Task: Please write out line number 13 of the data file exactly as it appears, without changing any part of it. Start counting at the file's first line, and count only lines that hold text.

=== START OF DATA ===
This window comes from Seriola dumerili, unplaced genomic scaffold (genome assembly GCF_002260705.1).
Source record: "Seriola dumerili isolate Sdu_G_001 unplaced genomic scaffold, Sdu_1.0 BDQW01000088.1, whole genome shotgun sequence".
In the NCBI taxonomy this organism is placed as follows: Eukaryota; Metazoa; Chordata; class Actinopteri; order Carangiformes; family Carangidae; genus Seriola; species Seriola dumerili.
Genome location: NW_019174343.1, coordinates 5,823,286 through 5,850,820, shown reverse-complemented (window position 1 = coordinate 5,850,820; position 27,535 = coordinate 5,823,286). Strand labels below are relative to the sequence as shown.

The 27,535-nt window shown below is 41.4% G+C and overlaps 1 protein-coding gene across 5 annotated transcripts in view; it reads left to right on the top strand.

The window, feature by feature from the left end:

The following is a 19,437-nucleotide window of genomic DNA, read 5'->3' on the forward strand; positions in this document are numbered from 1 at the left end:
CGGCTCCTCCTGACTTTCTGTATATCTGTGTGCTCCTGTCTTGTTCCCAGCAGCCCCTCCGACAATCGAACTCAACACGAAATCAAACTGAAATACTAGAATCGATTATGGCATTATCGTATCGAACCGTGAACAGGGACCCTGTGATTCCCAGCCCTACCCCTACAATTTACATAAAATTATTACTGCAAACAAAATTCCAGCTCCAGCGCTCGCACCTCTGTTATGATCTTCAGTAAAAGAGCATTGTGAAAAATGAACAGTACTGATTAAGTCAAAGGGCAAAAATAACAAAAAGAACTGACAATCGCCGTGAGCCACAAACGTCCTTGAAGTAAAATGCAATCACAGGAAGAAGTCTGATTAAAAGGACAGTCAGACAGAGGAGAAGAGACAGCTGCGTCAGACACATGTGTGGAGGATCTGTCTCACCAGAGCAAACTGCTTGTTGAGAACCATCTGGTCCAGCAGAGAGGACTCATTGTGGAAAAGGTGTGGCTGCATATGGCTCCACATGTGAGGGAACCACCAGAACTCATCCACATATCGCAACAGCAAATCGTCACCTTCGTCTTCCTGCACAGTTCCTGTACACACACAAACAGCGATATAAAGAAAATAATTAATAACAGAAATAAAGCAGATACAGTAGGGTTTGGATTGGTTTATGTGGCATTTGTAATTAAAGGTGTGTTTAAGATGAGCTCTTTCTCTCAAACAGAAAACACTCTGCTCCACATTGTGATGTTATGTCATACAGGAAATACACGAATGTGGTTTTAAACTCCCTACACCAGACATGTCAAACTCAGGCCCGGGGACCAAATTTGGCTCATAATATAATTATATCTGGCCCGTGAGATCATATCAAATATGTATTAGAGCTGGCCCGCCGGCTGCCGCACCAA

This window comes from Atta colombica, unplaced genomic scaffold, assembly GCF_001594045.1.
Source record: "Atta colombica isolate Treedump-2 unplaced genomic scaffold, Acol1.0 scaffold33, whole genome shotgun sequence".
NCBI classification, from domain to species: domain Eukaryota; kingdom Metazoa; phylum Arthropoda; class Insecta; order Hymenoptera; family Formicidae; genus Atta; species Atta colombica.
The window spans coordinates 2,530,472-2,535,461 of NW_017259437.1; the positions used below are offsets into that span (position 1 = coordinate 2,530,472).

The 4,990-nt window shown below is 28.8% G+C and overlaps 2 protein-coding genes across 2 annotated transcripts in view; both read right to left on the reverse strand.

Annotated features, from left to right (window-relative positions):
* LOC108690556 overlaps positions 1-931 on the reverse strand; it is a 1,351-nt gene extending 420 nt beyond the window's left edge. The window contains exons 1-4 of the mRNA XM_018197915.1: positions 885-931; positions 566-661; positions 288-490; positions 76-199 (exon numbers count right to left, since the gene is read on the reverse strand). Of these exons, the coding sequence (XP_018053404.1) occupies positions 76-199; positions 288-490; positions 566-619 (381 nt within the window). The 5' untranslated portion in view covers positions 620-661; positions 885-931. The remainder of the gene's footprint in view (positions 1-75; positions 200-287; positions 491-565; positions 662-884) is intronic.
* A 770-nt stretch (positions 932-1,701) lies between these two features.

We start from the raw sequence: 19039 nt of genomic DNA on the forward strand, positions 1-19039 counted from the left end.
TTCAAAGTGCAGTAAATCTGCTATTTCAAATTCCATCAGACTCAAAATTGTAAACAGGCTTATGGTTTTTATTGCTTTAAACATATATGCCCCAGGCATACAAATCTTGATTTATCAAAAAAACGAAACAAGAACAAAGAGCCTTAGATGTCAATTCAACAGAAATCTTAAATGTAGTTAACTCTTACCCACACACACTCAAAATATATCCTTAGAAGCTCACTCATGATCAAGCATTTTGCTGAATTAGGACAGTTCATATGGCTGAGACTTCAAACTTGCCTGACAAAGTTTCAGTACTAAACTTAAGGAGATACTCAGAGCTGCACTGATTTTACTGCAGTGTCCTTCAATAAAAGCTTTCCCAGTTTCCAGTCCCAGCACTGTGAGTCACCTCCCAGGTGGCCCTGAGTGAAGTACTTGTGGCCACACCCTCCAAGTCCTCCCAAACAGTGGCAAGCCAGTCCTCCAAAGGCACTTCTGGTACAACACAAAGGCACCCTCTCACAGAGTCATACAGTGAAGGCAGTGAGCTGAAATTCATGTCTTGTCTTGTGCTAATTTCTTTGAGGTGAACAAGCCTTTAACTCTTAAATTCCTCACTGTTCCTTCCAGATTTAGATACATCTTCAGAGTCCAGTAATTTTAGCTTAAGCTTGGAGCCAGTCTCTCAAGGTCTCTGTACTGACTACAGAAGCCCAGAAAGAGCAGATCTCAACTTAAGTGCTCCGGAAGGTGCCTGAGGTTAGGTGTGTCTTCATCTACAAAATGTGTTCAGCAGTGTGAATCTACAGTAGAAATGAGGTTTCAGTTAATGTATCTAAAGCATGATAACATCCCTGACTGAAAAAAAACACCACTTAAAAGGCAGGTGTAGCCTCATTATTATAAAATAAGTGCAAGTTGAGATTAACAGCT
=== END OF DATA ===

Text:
The 4,990-nt window shown below is 28.8% G+C and overlaps 2 protein-coding genes across 2 annotated transcripts in view; both read right to left on the reverse strand.